“Melville,” Watson notes, “uses the semi-colon to stretch out the distance between a capital letter and a period; instead, the semicolons are in the service of carrying you slowly, gently, pleasurable away from whatever it was you thought you were reading about.” The observation is essential, exploring effect and not merely form. For Melville — and, by extension, every digressive writer, enraptured by long sentences and the discovery inherent in their measure — the semicolon allows, in Watson’s terms, “the freedom of movement … needed to tour such a large and disparate collection of themes.” Moby-Dick, for example, contains 4000 semicolons, or “one for every 52 words.” Setting aside the obsessive glory of cataloguing every semicolon in an enormous novel (how great is that, though?), I’m struck by another observation, which again has to do with how punctuation is employed. “Just as sailors,” Watson argues, “needed instruments to wander out past sight of shore, Moby-Dick required writing technologies that could allow it to venture out beyond the genre constraints of its time.”
For Watson, this has everything to do, again, with the fluidity of language, which is — or must be, if it is to remain flexible and relevant — constantly evolving. It is addressing this that Semicolon comes to life. The history is interesting, if arcane in places, tracing disputes between linguists, the rise of sentence diagramming, even a series of legal challenges, most notably the so-called “Semicolon Law,” in which a piece of errant punctuation caused Massachusetts taverns to stop serving alcohol by 11 p.m.; the statute was upheld in 1900 by the state Supreme Court. Watson, however, finds her sharpest voice in literary analysis. It’s not just Melville but also Henry James and Rebecca Solnit, Raymond Chandler and Irvine Welsh.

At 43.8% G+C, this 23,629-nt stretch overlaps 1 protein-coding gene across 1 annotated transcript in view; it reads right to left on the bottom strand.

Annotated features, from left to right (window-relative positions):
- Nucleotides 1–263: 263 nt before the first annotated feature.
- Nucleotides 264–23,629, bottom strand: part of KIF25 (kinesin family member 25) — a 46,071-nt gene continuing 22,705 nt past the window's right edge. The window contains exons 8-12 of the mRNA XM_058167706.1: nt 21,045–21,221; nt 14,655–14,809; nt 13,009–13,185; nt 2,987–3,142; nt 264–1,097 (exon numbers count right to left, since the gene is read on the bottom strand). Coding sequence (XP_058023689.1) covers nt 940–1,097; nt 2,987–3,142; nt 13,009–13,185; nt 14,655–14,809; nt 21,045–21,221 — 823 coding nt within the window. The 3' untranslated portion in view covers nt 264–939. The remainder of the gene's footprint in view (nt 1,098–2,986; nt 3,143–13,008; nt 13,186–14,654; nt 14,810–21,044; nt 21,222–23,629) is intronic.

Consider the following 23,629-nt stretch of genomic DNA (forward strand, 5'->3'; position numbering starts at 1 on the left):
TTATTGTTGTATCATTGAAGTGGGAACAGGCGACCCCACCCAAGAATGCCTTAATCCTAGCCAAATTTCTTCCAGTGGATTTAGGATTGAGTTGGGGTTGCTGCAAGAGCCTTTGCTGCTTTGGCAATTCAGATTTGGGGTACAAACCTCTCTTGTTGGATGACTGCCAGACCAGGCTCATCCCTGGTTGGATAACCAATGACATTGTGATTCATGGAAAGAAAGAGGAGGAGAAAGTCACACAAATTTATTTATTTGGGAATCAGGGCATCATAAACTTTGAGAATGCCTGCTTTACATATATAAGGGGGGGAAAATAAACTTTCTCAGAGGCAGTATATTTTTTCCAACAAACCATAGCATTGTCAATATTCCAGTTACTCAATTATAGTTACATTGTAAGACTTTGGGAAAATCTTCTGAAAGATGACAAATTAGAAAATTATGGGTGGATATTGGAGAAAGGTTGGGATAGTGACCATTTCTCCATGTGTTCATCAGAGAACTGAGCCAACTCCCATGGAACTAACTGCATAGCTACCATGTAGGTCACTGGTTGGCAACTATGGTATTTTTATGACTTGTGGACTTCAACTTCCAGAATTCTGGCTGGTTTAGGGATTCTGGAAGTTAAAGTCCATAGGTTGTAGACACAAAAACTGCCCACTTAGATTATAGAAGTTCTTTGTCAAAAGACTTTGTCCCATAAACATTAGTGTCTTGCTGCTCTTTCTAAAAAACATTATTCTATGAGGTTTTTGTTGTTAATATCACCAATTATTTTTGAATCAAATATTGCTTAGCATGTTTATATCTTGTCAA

“I use [the semicolon],” the latter insists. “… People actually get worked up about that kind of thing, do they? They should get a fucking life or a proper job.” The comment provokes Watson’s most pointed reaction: “Welsh is wrong that thinking about punctuation is ‘nonsense,’” she answers in a footnote, “but of course he might nevertheless be right that I need to get a fucking life and a proper job.” What makes this all so vivid is her willingness to engage. “The semicolon,” she later reminds us, “has, furthermore, been drafted in the fight for equality. The finest deployment of semicolons I’ve ever come across, in fact, is in Martin Luther King’s, Jr.’s ‘Letter for Birmingham Jail.’” To support her argument, Watson quotes a two-page string of semicoloned clauses — “when you have seen vicious mobs lynch your mothers and fathers at will and drown your sisters and brothers at whim; when you have seen hate filled policemen curse, kick and even kill your black brothers and sisters”— before concluding that this represents “mimesis at its finest,” with the punctuation serving as the apparatus of King’s extended sentence while also heightening the urgency, the insistence, of its call.
In the end, Watson insists, it is not rules that render the semicolon (or any other punctuation) effective; it is the sensibility they help evoke. “Rules,” she writes, “can be an easy, lazy way to put the onus on someone else: if you make a grammar mistake while trying to convey something heartfelt, I can just point out you’ve used a comma splice and I’m excused from confronting what you were saying, since you didn’t say it properly.” We see such pedantry every day, in the classroom and on social media; it is the opposite of discourse. It shuts us down rather than opens us up. And yet, if Semicolon has anything to tell us, it is that language is about more than information; it is about touch and receptivity. “The semicolon,” Watson wants us to remember, “is that tantalizing veil shimmering between the two halves of the sentence, showing us just enough to let us dream.” It is a breath, a rest, a taking stock, “a way to slow down, to stop, and to think.”